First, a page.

November 29, 2017 (San Diego's East County) -- Our Health and Science Highlights provide cutting edge news that could impact your health and our future.
- Women advised to sleep on side to help prevent stillbirth (BBC)
- VA study shows parasite from Vietnam may be killing veterans (AP)
- Hospitals are rationing saline solutions. Patients are starting to worry. (Sac Bee)
- Girl taking medical marijuana for seizures suing Jeff Sessions and DEA (CBS)
- Breast cancer tumors 'larger' in overweight women (BBC)
- Counting the costs: U.S. hospitals feeling the pain of physician burnout (Reuters)
- What The Industry Knew About Sugar's Health Effects, But Didn't Tell Us (NPR)
- Obscure vomiting illness linked to long-term pot use (KQED)
- Flies more germ-laden than suspected (BBC)
SCIENCE AND TECHNOLOGY
- FCC Unveils Plan To Repeal Net Neutrality Rules (NPR)
- Uber Data On 57 Million People Stolen In Massive Hack (NPR)
- The driverless revolution may exact a political price (Los Angeles Times)
- 20 countries agree to end coal use by 2030 (CS Monitor)
- Google to 'derank' Russia Today and Sputnik (BBC)
- FAA Approves Drone As 'Cell Phone Tower In The Sky' For Puerto Rico (NPR)
- Germany bans children's smartwatches (BBC)
- This Living Light is powered by a houseplant (Inhabitat)
- Artificial lights are eating away at dark nights — and that's not a good thing (Los Angeles Times)
For excerpts and links to full stories, click “read more” and scroll down.
The risk of stillbirth is doubled if women go to sleep on their backs in the last trimester, a study finds.
A half a century after serving in Vietnam, hundreds of veterans have a new reason to believe they may be dying from a silent bullet — test results show some men may have been infected by a slow-killing parasite while fighting in the jungles of Southeast Asia. The Department of Veterans Affairs this spring commissioned a small pilot study to look into the link between liver flukes ingested through raw or undercooked fish and a rare bile duct cancer. It can take decades for symptoms to appear. By then, patients are often in tremendous pain, with just a few months to live.
Sacramento resident Charis Hill was caught off guard by the tiny bottle of saline solution hanging from the intravenous pole when she went for the latest infusion of medication that helps her avoid crippling pain. Accustomed to seeing a much larger bag of fluid, she immediately asked staff about the change. That’s when she learned that since Hurricane Maria devastated Puerto Rico, key U.S. pharmaceutical plants on the island are experiencing manufacturing delays and distribution holdups that have caused unprecedented shortages…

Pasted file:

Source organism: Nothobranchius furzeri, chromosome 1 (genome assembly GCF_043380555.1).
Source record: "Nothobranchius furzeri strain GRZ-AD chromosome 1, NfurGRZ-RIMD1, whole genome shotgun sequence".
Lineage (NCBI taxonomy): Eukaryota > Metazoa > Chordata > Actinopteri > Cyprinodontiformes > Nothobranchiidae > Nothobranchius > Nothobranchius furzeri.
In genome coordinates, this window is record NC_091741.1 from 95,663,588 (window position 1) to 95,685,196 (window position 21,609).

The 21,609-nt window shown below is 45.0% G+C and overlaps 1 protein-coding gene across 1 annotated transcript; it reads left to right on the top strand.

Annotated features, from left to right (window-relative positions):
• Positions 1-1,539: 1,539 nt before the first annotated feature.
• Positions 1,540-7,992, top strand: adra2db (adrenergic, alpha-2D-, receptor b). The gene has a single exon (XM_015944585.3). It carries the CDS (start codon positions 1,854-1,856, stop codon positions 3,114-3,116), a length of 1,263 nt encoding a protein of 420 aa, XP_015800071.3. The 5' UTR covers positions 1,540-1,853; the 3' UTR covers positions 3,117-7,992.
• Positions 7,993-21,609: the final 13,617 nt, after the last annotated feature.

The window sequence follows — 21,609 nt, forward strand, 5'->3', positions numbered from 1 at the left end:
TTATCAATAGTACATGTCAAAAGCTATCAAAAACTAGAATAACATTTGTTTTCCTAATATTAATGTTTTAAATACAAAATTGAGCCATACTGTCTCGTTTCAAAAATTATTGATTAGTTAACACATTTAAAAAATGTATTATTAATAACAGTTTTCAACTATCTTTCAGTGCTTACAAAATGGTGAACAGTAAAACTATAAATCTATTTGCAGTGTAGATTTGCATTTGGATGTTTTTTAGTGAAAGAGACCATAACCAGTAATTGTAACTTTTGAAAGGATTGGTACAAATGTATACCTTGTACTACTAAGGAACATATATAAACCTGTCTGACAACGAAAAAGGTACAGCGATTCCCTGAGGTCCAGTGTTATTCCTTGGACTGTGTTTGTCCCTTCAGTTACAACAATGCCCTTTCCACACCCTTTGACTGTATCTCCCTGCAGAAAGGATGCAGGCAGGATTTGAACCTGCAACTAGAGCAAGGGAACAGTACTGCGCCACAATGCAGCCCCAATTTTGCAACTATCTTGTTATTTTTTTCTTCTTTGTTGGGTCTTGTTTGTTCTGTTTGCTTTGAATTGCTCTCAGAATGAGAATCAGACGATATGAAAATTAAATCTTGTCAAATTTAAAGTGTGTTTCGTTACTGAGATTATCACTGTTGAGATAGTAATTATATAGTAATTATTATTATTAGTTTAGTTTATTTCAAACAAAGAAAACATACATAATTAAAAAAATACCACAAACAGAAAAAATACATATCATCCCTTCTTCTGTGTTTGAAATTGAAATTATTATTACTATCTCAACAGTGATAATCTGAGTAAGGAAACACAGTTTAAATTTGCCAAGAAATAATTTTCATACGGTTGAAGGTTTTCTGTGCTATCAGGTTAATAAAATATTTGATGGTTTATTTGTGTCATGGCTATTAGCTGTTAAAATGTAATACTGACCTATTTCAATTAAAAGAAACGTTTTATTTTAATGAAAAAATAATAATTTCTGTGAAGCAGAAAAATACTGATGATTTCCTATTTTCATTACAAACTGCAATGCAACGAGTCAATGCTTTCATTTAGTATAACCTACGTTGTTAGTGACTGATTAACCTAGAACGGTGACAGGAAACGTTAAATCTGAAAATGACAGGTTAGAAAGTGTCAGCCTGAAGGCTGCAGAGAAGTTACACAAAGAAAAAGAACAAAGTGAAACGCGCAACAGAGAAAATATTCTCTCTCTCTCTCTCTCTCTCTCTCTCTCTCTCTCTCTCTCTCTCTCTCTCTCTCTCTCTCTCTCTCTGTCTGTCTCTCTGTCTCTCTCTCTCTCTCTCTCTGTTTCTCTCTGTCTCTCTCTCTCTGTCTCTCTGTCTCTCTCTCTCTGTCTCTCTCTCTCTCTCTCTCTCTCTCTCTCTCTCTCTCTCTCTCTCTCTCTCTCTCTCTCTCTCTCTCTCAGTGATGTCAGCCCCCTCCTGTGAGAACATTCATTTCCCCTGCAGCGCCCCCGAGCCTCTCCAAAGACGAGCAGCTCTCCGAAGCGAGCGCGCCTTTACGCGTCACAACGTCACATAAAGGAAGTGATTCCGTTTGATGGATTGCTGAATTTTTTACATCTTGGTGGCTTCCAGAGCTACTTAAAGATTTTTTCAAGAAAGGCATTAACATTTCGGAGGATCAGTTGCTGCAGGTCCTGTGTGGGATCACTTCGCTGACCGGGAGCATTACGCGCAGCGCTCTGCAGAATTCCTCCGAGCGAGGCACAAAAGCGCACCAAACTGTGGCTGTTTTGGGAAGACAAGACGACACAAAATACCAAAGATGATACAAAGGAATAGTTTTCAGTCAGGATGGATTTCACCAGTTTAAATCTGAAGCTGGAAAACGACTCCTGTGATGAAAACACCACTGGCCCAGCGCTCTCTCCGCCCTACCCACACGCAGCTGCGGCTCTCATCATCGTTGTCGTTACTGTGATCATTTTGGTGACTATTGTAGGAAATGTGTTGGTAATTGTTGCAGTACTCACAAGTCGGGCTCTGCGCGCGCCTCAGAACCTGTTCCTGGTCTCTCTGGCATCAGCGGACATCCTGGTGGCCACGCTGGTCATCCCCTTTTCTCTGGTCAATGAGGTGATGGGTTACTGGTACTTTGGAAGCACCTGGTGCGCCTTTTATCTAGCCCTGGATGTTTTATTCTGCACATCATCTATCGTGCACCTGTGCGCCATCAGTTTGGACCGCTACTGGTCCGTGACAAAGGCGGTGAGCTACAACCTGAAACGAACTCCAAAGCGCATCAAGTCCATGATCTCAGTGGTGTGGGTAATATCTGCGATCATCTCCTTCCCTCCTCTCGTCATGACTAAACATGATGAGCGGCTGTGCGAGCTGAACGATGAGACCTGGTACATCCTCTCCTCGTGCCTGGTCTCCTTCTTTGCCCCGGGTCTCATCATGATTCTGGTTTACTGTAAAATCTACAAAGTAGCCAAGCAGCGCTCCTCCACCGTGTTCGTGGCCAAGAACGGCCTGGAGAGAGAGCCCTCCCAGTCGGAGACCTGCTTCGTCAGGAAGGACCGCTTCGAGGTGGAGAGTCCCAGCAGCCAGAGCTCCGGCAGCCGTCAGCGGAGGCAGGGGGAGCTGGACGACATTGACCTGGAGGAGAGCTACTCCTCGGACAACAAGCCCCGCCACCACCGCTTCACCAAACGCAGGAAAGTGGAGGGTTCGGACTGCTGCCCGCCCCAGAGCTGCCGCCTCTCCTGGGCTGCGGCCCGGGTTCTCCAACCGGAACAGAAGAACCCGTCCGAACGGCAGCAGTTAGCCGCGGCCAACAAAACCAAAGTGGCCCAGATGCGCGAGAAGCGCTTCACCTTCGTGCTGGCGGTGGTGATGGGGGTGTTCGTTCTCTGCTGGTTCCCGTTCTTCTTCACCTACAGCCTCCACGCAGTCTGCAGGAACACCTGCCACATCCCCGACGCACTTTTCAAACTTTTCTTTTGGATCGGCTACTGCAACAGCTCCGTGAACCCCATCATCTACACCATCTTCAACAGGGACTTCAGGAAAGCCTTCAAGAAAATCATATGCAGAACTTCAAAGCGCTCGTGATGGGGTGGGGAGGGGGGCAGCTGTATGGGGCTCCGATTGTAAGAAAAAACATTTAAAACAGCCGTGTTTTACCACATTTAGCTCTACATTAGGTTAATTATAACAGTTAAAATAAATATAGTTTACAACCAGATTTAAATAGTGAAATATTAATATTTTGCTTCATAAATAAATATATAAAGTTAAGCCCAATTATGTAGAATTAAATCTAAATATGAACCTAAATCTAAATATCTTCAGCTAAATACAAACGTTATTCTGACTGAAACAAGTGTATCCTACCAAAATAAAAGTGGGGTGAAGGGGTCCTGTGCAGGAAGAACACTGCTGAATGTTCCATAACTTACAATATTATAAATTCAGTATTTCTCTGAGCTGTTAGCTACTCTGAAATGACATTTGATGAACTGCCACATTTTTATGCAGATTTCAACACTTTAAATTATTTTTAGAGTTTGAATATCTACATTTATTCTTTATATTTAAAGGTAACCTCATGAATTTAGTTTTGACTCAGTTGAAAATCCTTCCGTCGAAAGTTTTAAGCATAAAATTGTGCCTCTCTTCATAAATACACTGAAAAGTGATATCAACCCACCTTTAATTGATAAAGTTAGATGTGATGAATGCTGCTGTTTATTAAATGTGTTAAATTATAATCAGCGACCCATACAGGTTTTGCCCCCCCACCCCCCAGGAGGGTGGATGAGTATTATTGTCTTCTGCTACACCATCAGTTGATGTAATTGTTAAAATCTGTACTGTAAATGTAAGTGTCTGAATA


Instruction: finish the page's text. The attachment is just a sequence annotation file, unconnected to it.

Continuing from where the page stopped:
A 12-year-old girl is spearheading a campaign to legalize medical marijuana across the whole country. Alexis Bortell said she and her family had no choice but to move from their Texas home to Colorado to treat her severe epilepsy. Now, her family and a handful of others are suing Attorney General Jeff Sessions and the Drug Enforcement Administration (DEA).
Women with a higher body mass index might need more frequent mammograms, researchers suggest.
(Reuters) - Dr. Brian Halloran, a vascular surgeon at St. Joseph Mercy Ann Arbor, starts planning his garden long before spring arrives in southeast Michigan.
The sugar industry pulled the plug on an animal study it funded in the 1960s. Initial results pointed to a link between sugar consumption and elevated triglycerides, which raises heart disease risk.
For 17 years, Chalfonte LeNee Queen suffered periodic episodes of violent retching and abdominal pain that would knock her off her feet for days, sometimes leaving her writhing on the floor in pain.
Flies' disease-carrying potential may be greater than previously thought, say US researchers.
SCIENCE AND TECHNOLOGY
The FCC will vote Dec. 14 on a plan to undo rules that prevent Internet providers from blocking or slowing websites and apps. The plan would require broadband providers to disclose their practices.
CEO Dara Khosrowshahi says there is no excuse for the cover up of a 2016 data breach. A source tells NPR that the company paid hackers $100,000 to delete the data and keep the attack a secret.
The driverless revolution may exact a political price (Los Angeles Times)
Driverless vehicles threaten to dramatically reduce America's 1.7-million trucking jobs. It is the front end of a wave of automation that technologists and economists have been warning for years will come crashing down on America's political order. Some predict it could rival the impact of the economic globalization and the resulting off-shoring of jobs that propelled Trump's victory in the presidential election.
20 countries agree to end coal use by 2030 (CS Monitor)
Twenty countries and two US states have banded together through the Powering Past Coal alliance to phase out coal and cut carbon emissions by 2030 in an effort to keep to the Paris Agreement target for lowering emissions.
Alphabet's Eric Schmidt says the search engine's algorithms can help reduce spread of propaganda.
The aircraft is called the Flying COW, for Cell on Wings. Developed by AT&T, it can provide voice, data and Internet service for 40 square miles and up to 8,000 people at a time.
Telecoms regulator says kids' smartwatches are spying devices and are to be banned under German law.
This Living Light is powered by a houseplant (Inhabitat)
As organic compounds are released into the soil from photosynthesis, bacteria generates electrons and protons. These particles are tapped as an energy source to power the light.
Artificial lights are eating away at dark nights — and that's not a good thing (Los Angeles Times)
30% of vertebrates and more than 60% of invertebrates are nocturnal